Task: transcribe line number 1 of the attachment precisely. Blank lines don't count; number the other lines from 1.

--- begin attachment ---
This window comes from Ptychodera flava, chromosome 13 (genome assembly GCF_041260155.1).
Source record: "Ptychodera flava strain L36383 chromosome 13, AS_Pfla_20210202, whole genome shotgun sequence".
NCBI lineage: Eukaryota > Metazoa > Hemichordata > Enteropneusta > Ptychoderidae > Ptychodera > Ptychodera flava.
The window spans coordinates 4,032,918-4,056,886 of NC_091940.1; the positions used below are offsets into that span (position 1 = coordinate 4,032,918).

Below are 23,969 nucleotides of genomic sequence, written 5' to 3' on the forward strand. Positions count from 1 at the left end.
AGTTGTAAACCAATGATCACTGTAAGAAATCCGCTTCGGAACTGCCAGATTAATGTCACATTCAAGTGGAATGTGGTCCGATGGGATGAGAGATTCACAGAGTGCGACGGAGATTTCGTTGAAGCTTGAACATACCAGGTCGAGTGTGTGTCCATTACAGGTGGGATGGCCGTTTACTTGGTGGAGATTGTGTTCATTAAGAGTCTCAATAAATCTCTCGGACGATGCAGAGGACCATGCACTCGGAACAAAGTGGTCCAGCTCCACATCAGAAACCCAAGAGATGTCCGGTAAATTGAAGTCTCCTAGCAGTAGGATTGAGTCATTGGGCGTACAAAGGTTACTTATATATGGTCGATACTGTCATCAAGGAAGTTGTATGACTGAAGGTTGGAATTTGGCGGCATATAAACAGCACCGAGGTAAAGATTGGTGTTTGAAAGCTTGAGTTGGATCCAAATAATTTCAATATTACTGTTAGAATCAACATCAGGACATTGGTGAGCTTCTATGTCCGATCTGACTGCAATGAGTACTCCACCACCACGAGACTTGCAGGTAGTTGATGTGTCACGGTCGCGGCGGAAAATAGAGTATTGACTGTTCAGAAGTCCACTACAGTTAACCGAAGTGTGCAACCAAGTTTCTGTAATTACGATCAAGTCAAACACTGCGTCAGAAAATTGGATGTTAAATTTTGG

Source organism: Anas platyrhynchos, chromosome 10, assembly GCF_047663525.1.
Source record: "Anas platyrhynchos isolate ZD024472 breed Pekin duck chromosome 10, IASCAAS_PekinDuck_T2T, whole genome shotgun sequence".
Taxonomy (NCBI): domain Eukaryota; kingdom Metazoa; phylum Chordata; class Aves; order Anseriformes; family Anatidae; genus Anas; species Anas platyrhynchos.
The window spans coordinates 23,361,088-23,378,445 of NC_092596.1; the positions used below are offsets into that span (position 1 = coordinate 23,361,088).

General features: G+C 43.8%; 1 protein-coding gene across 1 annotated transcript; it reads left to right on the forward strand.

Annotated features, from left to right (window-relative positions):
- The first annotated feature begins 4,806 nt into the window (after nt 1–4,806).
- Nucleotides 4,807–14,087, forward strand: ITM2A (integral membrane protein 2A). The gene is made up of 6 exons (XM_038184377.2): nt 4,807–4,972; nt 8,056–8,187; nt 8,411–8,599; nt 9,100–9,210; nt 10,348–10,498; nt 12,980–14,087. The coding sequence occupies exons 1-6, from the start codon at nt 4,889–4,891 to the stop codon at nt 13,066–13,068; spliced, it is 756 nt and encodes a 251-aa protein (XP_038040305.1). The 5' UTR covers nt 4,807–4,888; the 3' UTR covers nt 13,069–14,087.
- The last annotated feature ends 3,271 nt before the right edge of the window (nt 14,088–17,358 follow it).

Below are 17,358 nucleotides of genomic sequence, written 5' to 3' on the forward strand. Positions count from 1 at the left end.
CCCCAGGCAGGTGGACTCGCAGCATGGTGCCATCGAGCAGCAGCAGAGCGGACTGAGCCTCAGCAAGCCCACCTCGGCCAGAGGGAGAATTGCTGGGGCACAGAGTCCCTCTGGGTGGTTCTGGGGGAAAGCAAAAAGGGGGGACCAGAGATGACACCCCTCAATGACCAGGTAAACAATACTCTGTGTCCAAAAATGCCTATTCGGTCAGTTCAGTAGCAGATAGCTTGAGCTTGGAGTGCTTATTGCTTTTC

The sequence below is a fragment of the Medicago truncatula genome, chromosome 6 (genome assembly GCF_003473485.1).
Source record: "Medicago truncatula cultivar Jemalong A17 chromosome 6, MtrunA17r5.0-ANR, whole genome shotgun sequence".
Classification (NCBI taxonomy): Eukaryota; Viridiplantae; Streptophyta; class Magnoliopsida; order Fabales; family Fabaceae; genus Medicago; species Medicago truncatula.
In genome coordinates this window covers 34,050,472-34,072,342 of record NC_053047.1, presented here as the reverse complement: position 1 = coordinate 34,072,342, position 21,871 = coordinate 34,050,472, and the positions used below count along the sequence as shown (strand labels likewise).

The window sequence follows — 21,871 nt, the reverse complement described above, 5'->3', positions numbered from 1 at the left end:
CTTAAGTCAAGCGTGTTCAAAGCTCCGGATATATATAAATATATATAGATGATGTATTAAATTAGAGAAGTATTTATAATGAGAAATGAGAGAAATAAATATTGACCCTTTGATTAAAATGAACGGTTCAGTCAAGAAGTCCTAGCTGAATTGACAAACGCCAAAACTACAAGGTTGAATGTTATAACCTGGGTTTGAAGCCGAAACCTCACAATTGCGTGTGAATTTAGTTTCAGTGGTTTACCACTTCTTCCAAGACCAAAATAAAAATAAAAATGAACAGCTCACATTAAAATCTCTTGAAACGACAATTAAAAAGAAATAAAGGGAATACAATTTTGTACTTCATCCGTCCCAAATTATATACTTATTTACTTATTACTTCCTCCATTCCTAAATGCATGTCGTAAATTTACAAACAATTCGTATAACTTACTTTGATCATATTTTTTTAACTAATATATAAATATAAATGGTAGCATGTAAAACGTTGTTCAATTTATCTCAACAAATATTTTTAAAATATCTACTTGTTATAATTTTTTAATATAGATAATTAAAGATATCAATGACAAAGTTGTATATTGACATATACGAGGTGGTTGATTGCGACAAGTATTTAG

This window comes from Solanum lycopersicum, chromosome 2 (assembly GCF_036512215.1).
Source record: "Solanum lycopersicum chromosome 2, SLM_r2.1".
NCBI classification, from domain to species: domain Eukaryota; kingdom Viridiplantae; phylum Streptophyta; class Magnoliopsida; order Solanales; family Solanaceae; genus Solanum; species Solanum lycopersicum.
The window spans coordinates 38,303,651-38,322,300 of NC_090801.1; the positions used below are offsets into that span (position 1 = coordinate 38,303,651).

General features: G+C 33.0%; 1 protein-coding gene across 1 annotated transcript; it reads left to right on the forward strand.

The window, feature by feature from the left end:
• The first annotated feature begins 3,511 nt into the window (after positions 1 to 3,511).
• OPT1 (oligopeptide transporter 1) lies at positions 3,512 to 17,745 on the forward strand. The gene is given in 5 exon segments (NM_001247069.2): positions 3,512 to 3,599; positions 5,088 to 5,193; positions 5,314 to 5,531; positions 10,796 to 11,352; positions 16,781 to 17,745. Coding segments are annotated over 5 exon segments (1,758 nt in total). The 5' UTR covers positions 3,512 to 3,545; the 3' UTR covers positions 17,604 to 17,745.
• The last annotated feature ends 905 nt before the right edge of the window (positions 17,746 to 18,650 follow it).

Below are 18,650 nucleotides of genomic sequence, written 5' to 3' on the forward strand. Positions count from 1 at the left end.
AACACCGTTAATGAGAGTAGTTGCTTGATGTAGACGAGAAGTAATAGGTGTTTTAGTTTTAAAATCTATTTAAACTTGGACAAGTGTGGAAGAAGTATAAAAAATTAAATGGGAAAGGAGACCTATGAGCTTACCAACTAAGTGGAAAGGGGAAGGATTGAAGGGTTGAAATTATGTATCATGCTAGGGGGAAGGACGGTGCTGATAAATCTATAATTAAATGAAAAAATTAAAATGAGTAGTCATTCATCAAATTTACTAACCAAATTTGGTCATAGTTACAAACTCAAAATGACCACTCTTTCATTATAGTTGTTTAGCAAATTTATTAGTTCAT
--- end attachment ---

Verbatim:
This window comes from Ptychodera flava, chromosome 13 (genome assembly GCF_041260155.1).